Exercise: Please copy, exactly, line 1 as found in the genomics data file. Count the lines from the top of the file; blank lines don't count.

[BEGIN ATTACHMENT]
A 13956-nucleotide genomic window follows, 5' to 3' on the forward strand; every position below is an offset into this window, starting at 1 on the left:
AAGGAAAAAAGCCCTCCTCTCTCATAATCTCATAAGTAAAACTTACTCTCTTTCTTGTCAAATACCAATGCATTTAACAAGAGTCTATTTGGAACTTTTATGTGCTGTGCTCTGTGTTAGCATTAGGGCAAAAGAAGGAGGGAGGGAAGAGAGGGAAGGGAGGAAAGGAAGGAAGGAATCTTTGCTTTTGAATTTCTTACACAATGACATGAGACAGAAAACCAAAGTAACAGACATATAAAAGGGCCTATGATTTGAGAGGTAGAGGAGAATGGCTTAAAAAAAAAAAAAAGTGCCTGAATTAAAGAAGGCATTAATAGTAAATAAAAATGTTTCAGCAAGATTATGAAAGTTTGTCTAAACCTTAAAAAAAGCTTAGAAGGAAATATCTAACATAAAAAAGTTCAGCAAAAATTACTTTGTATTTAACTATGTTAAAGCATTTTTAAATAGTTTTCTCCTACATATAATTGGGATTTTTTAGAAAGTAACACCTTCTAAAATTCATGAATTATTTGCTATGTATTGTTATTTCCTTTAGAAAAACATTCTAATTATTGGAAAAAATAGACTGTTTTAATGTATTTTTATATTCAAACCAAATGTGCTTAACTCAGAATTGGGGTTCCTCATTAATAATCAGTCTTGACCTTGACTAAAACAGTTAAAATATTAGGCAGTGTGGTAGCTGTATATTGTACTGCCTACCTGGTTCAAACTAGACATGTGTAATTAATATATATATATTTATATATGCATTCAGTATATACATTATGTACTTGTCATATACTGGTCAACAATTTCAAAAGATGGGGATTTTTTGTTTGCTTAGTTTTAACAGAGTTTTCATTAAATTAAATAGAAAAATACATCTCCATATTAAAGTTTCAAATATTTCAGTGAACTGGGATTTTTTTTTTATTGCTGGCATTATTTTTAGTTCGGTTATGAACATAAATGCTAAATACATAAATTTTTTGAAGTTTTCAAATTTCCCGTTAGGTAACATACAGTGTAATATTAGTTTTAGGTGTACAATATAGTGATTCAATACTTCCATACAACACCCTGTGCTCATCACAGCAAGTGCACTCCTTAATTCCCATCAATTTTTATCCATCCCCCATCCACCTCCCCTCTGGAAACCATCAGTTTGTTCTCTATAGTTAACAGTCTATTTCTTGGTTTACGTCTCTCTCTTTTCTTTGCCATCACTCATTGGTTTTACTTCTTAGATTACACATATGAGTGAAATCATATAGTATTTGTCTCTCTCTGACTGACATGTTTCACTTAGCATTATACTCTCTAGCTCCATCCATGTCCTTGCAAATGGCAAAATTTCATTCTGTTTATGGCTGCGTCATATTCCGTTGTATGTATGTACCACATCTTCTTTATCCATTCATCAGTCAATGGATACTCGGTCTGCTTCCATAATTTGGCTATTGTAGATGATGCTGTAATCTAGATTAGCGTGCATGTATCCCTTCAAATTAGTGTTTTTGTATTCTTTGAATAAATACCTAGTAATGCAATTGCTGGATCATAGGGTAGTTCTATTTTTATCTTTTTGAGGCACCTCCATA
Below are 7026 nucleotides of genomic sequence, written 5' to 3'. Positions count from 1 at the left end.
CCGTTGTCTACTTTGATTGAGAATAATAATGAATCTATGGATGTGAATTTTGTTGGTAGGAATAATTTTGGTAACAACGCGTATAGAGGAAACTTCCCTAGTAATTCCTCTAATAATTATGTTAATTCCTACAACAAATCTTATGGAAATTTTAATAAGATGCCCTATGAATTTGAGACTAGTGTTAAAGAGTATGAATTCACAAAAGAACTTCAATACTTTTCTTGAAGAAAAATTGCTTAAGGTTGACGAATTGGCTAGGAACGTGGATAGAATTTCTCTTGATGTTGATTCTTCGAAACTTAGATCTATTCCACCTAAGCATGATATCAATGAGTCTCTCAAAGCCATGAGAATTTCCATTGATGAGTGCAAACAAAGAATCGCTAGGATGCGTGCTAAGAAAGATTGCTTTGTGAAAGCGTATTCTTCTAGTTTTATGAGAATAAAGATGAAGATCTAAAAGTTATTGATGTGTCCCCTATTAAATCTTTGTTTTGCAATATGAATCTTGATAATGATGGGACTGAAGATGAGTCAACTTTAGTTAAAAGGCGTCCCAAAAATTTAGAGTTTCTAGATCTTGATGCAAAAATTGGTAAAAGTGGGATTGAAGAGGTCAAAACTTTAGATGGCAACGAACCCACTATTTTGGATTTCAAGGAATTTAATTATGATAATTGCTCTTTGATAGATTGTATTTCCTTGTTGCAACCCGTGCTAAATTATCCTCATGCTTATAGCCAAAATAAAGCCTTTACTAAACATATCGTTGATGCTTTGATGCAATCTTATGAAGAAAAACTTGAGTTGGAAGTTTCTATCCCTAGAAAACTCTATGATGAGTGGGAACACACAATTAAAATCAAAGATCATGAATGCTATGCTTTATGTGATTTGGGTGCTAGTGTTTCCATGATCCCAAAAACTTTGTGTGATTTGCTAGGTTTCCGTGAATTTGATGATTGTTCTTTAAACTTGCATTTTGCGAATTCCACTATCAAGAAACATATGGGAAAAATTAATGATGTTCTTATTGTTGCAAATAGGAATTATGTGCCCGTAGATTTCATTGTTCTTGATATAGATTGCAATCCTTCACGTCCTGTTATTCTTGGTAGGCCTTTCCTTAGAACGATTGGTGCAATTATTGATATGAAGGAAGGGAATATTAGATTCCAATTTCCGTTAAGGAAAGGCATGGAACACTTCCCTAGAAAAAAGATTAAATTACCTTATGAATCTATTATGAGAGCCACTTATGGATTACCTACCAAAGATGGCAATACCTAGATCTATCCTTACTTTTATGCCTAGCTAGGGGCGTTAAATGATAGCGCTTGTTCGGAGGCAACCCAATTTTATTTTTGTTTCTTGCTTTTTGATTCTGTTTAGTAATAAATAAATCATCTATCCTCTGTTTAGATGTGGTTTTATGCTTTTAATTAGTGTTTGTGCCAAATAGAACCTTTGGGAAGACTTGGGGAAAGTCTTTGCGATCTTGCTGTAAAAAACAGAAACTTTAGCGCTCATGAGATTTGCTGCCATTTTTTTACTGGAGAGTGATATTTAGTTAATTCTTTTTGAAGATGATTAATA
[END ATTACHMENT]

A 13956-nucleotide genomic window follows, 5' to 3' on the forward strand; every position below is an offset into this window, starting at 1 on the left: